Definitely should not think about the throat doing anything, that can lead to uncountable problems, also the throat doesn't get tight or loose. Your vocal chords work as strings in an instrument, they vibrate when air passes through it producing a note, and as in any string instrument, the thicker the strings, the lower the note, the thinner they are, the higher it goes. Your vocal chords are flexible, so they can get thicker or thinner and the muscles you use for doing so are pretty small, so when singing properly your throat will not get tighter or looser, it will remain relaxed all the time.

Even though breathing with the stomach is not the correct term it's the simplest way to explain. The correct term would be singing using the diaphragm.

If by cut off you mean that for a moment your produce no sound in a glissando you're doing it wrong. There should be no break when going from chest to head voice, if there's any it's probably because your larynx is raising the higher you go and that's a very bad thing (it's actually used a lot for tone purposes, but if you need to raise your larynx to reach a certain note you're probably going to strain a lot).

Finding the singing type is definitely not important, it's actually useless unless you're going to sing in a choir or something like that. By the way, there's no thing such a bass with tenor qualities, you're probably just a tenor. The vocal range helps finding the singing type, but it does not determine it, only because you can sing low notes does not mean you're a bass or a baritone.

The most important stuff to begin with would be:
-Stay relaxed- don't force yourself, the learning curve is pretty slow for most but trying to rush it won't make it any better. You can find very good exercises on the subject and knowing the right singing posture is a great way to begin with.
-Learn to take the most out of your diaphragm- breathing and more breathing exercises.
-Sing in pitch- you don't need to go too high or too low to begin with, just try to sing pitch.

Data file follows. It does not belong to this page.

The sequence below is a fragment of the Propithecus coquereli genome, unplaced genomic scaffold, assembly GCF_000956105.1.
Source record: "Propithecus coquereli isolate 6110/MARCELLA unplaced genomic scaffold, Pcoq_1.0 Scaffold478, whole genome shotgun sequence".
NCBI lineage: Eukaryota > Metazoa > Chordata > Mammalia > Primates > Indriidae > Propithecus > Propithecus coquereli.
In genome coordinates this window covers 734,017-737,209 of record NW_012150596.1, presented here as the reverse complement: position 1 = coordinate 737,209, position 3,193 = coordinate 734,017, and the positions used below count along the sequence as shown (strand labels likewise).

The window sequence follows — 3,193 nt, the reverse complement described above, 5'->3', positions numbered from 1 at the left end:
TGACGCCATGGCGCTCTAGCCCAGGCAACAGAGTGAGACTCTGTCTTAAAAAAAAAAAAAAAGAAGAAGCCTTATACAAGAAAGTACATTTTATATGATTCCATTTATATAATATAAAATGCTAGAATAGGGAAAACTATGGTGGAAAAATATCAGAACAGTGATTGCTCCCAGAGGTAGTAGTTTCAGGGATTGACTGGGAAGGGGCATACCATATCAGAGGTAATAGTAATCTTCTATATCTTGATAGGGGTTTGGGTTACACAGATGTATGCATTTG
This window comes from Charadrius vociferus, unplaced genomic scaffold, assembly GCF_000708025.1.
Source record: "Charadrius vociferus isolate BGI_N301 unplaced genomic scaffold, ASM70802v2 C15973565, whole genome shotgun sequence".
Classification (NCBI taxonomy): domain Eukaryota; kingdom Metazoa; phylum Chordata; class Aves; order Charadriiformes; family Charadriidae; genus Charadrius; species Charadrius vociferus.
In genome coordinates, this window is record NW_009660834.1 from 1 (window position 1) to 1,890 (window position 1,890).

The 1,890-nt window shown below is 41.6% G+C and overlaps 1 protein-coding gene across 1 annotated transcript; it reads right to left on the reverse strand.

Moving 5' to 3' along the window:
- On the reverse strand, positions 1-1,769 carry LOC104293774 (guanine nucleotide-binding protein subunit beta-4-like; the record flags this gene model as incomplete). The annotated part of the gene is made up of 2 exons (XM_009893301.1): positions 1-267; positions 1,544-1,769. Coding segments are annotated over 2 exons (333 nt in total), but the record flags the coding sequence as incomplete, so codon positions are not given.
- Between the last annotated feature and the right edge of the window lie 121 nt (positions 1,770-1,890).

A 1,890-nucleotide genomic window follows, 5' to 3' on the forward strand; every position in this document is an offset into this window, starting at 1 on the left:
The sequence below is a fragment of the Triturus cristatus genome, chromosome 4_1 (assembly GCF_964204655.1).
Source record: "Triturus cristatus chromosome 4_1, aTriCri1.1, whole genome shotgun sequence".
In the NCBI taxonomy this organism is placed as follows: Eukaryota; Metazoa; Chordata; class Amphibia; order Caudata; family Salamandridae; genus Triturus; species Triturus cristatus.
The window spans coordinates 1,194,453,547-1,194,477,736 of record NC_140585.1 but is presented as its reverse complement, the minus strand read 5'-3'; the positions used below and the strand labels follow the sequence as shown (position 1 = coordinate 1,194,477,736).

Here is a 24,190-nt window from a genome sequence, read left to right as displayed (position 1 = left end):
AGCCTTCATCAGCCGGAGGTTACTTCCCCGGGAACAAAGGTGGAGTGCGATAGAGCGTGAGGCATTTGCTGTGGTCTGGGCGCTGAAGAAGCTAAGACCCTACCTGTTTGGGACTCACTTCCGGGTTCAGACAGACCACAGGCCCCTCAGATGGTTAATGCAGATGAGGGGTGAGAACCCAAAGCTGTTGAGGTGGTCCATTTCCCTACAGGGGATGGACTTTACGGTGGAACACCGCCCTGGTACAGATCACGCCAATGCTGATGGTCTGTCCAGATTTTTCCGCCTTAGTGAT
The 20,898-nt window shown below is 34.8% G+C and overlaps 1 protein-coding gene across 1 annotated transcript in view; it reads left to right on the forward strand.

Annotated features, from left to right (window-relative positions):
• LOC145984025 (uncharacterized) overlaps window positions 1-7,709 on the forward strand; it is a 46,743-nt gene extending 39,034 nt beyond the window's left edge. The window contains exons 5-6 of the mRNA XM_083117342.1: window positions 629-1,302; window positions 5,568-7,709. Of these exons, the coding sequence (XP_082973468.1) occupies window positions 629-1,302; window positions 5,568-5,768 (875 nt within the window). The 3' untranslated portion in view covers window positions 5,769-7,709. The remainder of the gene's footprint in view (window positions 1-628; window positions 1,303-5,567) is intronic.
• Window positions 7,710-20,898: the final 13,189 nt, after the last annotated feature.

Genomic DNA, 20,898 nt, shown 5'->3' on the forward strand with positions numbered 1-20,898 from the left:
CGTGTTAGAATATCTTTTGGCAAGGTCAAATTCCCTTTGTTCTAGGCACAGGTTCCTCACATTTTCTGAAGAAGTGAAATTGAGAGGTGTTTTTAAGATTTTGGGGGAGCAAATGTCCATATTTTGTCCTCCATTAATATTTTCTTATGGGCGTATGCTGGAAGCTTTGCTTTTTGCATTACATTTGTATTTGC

-Try to keep a neutral larynx position- if only I knew it when I was starting, this is one of the most important steps, it helps you find which muscles you really need to use to reach the notes you want. You'll latter decide if you prefer a lower or a higher larynx (in your style you're definitely going for a higher larynx) but starting to sing in any of them will make you limited and, of course, make you strain a lot.
-Only go for head voice when you're comfortable with chest voice- it's actually already covered in the first topic, but I think it's important to put emphasis to this since you'll find lots of people encouraging you to go for your head voice.
#4
Quote by GuitarManiac110
Well the headline makes this pretty obvious...I'd really like to be able to sing so I could get more depth into my recordings. The problem is that the internet is full of tutorials and guides and I 'm very skeptic since pretty much all of them offer different advices for different things and some of them are probably just dead wrong. If you're a singer or know about this stuff,(can't afford a vocal couch and I don't think we even have one here) could you please give me some tips or links? What should I practice first and what should I learn next?


Take lessons.

I honestly don't think singing can really be taught from books or youtube videos.